After how much I enjoyed the July Story Circle and the first event of the Summer Series, I decided to go to another storytelling event. This one is part two of three of the Summer Series, and it is featuring Anita Best and Karen Carroll, telling stories about womanhood. This time, I drag my cousin Allison along for the experience
We finally arrive at The Rooms, just before the stories begin.
I greet the women at the admissions desk, and tell them that I work with the Storytelling Festival.
“Claire with the dark hair?” One of the admissions women ask, looking at what I assume is a guest list.
“That’s me!” I reply and flash a smile.
Her coworker meets Allison’s gaze. “Are you a student?”
“Yep.” Allison replies, getting cash out of her wallet.
“You’ll have to pay.” The lady says with a chuckle, Allison replies with a nod. She takes her button, putting it on her shirt.
“I have no plus one.” I laugh, and exaggerate a frown. I scan the staircase. “Wait, which way?”
“The theatre is upstairs.” My cousin replies, pointing to the sign a floor up that says ”.
“Right, yeah.” I scratch the back of my neck. “I uh, knew that.” We make our way into the theatre.
When we get there, the Festival Admin Kailey has already started their introduction of the nights tellers. As they speak, Allison and I make our way to the back, as to not disturb or distract anyone. The event once again did not fail to bring out a crowd, and I feel a sense of accomplishment and pride swell in my chest. I’m glad Allison can’t see me at this moment, as she’d probably ask what I’m smiling about.
The theatre is ‘high quality’ for lack of a better word. The lighting resembles that of a concert hall, and I notice professional production equipment in the room behind us as I look at my reflection in the glass. The atmosphere feels warm and welcoming, which I notice is a constant at storytelling events. While the theatre is not as rustic as The Crows Nest Officers’ Club, or as open as The Lantern, I still feel a wave of relaxation and comfort wash over me as I get comfortable in my seat. As the first teller gets up on stage, the familiar blanket of attention and respect covers everyone in the audience, from ages eight to eighty.
Karen Carroll speaks first, dressed in costume. I infer that it resembles what women wore ‘back in the day’. She begins with a tale about her mother and living in an old salt box house in Carbonear. She mentions how as a young child, she never thought much of how much work her mother did. “… Like an orchestra conductor,” Karen says of her mother, and talks about how while parenting has evolved, the tasks are still the same. A mother still puts clothes out on the line to dry. She then presents a recitation she wrote about household chores. “Stories written on my heart and in my mind… clothes on my line.” Applause fills the theatre as Karen finished her poem.
Anita Best then gets up on stage, and begins a folk tale about a big, hairy, ugly girl named Peg Bearskin. She talks about how Pig defeated a witch, and retrieved gifts for a king in exchange for his princes marrying her and her sisters. As Anita talks, her tale draws gasps and laughter from the audience. In the tradition of these tales, hers ends with “If the table had been stronger, my tale would be longer.”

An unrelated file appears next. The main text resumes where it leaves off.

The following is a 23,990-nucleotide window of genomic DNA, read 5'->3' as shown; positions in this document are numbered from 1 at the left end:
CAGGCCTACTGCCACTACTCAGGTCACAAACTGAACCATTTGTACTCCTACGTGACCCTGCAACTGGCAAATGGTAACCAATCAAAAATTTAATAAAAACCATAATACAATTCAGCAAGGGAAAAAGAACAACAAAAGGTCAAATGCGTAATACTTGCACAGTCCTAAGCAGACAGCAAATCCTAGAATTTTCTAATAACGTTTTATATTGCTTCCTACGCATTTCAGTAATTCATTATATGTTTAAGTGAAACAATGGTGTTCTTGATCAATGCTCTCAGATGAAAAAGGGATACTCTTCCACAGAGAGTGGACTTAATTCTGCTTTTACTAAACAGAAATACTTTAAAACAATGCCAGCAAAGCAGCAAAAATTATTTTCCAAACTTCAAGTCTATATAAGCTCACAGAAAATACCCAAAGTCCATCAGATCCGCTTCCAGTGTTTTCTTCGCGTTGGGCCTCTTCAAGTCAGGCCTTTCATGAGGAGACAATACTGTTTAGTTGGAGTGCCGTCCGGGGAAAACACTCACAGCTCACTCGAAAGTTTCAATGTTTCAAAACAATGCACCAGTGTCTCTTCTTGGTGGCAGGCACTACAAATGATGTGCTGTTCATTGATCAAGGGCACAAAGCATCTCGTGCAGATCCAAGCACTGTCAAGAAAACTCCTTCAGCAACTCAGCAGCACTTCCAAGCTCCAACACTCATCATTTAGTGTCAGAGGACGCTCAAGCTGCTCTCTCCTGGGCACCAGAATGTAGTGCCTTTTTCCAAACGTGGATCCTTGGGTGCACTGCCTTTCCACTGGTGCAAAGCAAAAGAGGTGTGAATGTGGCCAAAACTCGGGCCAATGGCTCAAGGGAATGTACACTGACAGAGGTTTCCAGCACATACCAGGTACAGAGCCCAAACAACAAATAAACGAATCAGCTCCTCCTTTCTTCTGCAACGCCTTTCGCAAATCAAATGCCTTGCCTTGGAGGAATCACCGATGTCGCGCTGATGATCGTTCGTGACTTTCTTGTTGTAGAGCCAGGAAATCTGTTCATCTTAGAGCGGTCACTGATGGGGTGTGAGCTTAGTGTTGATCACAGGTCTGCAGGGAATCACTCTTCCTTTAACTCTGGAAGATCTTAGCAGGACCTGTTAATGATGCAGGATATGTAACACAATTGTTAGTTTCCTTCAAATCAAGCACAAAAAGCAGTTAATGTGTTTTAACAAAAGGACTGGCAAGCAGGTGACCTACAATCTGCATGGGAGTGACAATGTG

Intermission starts, so Allison and I get up to stretch our legs.
“Wanna find something to eat?” I ask my cousin, as I remember that neither of us have eaten supper yet. Allison nods, and we head up another floor to the cafe. Along the way, we run into my pal Rebekah Nolan who also works in radio and folklore. We chat with her briefly, then continue on to the cafe. Allison decides to get a caramel coffee cake muffin.
As the intermission ends, my cousin and I sit our bums back in our seats.
Karen takes the stage again, this time telling a story about her grandmother. She talks about a pair of brothers who married two women, both named Liz, referred to as Pat’s Liz and Mick’s Liz so no one got confused. The story details the lives of these two very different Lizzes, with lots of wit and laughter from the crowd. “God bless em now, they’re all in the graveyard and peace is with them now,” Karen finishes. She then delivers another recitation called “The Tale of Two Lizzes.” The audience gives a round of applause, then Anita comes back up to close the show.
She tells a story of a midwife named Kit McGraw, who knew that nursing was a dangerous occupation, and who never let horrendous weather stop her from delivering babies. Anita mentions one particularly harrowing delivery amidst a terrible storm, but which has a punch line at the end that puts the audience in stitches. Anita tells another quick story about a woman who was taken by fairies, and the trials and tribulations that allowed her husband to bring her back to life.
The event comes to an end, Allison and I wait around the outside of the theatre for Rebekah, as she’s walking home the same way we are. I breathe a breath of satisfaction, feeling glad that I stated going to storytelling events. I decide right at this moment that I’m not gonna stop being involved with storytelling anytime soon.